How to Ascend from a Dive

A recent accident in Koh Phi Phi’s Maya Bay, Thailand, wherein two surfacing Russian scuba divers were struck by a speedboat propeller, resulted in one of them losing a leg and the other receiving deep lacerations. When accidents like this occur, it’s worth revisiting the safest possible ascension procedures. The exact details of the accident are still unclear, so this article is in no way intended to assign blame or claim to know how it could have been prevented. Rather the incident serves as a reminder that, as scuba divers, we must always be vigilant as we ascend in mid-water to minimize the risk of run-ins with passing watercraft. Here are a few of our tips on how to ascend from a dive.

Carry a Dive-Flag Buoy

If you’re on a guided dive in an area with boat traffic, the divemaster should have a dive-flag buoy, which will accompany your party on the surface during the entire dive to let watercraft know exactly where you are underwater. When it’s time to surface, do so as near as you can to the buoy. If it’s just you and a buddy on a dive, one of you should deploy the dive-flag buoy for the same reasons. 

Start Early

Once it’s time to ascend, remember that a proper ascent takes some time, so make sure to begin by taking into account your remaining air, your no-decompression limit and personal factors, such as cold and fatigue. Ascend while you’re still fresh and on top of things. 

Go Slow

Most organizations recommend a maximum ascent speed of 30 feet (9 m) per minute. Orient yourself as you begin your ascent, getting an idea of where you are in terms of your planned surfacing point. Start looking up to get an idea of the conditions above. Is the sea calm or choppy? Do you see a lot of boat traffic, or do you have the water to yourself? As you ascend, also keep an eye on your depth gauge and timer to make sure you’re rising slowly enough. 

Stop

Even if it isn’t a requirement for non-decompression dives, pretty much all dive organizations and dive computers recommend a safety stop for any dive deeper than 33 feet (10 m), typically at 15 feet (5 m) for three minutes. Use the time during your safety stop to scan the surface for any boats (including your own dive boat), kayaks, or other vessels you may need to navigate around. Listen for propellers as well, as you’ll hear a boat much sooner than you’ll be able to see it. You won’t be able to determine where it’s coming from though, so watch the surface for it.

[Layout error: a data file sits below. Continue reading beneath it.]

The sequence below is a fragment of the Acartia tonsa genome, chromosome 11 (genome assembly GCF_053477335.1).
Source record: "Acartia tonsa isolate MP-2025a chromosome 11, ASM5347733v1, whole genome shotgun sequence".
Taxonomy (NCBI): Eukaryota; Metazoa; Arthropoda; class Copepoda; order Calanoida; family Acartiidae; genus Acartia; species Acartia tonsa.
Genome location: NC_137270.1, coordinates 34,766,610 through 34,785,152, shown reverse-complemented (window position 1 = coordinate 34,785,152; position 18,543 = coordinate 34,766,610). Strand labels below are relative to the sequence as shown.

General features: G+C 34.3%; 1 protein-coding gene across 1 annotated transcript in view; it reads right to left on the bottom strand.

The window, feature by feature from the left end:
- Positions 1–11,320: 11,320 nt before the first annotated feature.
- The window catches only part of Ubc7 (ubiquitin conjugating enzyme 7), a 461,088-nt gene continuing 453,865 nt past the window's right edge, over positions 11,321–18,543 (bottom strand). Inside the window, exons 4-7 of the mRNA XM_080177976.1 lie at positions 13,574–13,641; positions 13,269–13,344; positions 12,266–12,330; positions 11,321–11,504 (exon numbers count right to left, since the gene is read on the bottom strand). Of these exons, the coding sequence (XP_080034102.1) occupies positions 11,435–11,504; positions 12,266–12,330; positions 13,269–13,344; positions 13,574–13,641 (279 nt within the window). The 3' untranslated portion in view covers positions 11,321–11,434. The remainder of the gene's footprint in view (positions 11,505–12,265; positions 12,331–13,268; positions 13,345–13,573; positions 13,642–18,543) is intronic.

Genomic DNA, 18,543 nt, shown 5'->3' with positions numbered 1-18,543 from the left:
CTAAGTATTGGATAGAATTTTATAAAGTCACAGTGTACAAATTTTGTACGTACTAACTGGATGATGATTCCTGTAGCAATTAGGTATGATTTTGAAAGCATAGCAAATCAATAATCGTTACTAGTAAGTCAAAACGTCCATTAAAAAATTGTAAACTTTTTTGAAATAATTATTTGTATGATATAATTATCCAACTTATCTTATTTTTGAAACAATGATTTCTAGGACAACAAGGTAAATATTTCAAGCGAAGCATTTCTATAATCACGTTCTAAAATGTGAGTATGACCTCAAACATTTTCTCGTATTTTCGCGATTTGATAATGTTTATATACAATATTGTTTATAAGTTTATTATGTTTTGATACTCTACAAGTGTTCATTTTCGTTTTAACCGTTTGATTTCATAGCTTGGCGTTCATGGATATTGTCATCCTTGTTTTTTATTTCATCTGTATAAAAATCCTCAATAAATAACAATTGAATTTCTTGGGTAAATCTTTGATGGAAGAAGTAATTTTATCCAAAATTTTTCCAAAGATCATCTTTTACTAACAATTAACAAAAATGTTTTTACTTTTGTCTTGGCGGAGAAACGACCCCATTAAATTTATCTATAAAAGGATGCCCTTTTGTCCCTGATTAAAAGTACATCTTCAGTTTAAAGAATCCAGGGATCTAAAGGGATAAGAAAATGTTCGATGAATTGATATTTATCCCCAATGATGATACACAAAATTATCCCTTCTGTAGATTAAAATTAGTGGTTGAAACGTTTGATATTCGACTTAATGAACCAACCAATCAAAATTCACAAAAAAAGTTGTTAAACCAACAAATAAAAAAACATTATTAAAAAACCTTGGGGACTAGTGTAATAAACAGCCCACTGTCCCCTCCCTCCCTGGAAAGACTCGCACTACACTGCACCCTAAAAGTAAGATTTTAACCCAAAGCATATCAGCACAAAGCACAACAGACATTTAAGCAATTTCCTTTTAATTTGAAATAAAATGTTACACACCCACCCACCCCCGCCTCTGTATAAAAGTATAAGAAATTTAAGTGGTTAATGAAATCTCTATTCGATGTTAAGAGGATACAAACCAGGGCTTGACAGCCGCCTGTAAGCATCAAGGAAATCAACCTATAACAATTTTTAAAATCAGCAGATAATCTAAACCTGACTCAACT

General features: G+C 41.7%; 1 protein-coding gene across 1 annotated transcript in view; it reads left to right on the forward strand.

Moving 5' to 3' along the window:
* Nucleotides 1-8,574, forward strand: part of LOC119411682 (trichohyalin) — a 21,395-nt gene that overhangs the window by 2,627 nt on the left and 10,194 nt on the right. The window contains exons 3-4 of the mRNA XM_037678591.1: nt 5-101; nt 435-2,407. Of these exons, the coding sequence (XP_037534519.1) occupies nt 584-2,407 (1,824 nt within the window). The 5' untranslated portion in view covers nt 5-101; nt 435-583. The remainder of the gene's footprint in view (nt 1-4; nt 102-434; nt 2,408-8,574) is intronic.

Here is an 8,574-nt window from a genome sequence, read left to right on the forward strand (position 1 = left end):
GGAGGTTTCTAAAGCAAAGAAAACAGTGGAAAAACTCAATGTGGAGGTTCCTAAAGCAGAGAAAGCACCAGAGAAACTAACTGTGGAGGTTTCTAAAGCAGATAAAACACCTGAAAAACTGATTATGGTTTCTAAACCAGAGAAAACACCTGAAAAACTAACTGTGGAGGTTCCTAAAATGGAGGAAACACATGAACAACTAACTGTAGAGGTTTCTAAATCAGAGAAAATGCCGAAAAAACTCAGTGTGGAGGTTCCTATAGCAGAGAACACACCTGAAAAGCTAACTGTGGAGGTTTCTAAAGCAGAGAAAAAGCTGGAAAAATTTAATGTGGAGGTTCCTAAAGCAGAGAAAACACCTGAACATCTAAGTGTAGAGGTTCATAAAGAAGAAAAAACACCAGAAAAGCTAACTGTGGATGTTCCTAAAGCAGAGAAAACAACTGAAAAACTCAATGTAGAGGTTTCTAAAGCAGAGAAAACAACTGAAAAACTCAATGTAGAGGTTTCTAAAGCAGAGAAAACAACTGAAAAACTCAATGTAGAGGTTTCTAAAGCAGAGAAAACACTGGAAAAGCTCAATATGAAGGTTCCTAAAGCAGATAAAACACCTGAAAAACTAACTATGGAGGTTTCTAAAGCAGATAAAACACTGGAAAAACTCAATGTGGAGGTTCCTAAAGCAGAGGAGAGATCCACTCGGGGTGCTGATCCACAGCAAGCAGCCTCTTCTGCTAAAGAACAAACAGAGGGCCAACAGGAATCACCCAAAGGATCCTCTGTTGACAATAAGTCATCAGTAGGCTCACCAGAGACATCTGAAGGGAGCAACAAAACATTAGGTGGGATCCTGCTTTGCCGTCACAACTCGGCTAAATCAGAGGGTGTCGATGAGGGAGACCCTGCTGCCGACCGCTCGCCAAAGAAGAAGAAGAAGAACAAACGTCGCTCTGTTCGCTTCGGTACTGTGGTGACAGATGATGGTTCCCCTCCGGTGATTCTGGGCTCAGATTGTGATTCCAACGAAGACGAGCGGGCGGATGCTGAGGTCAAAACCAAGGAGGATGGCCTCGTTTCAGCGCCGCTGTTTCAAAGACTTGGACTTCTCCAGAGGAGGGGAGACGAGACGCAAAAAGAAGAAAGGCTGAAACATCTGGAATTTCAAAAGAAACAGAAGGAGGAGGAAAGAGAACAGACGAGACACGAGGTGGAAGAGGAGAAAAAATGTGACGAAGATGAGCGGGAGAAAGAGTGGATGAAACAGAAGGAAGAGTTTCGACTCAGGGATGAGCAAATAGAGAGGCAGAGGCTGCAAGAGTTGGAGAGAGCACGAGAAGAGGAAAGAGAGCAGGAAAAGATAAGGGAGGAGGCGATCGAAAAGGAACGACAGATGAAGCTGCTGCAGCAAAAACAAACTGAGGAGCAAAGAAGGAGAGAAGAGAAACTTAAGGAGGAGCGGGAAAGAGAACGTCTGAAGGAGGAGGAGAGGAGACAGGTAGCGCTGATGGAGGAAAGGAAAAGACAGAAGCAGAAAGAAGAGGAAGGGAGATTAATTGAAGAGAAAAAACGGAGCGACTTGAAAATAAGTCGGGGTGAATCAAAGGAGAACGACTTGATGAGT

Surface

When you’ve finished your safety stop, become neutrally buoyant before beginning your ascent, and maintain neutral buoyancy throughout. Fin very gently if you must to ascend. Keep the ascent rate as slow as possible, but don’t spend the entire time looking at your dive computer. Instead, look around, scanning the surface. Rotate as you ascend to give yourself a 360-degree field of vision. Most organizations recommend that you ascend with one hand above your head, holding your low-pressure inflator at the highest possible point to allow you to quickly release air from your BCD if your ascent becomes too fast. This is also partly to ensure that if you do have an unfortunate encounter with a boat propeller, at least it will be your hand and arm that takes the hit instead of your head. If there’s boat traffic overhead, you may want to delay your final ascent until it’s clear, air-permitting, or swim to another location. 

Come up Close

Ascend as close to your dive boat or dive buoy as you can, as mentioned above, since other boats will typically keep their distance. If you have neither, and there is boat traffic in the area, send up a DSMB before surfacing to give boats and other vessels fair warning that people are coming up.

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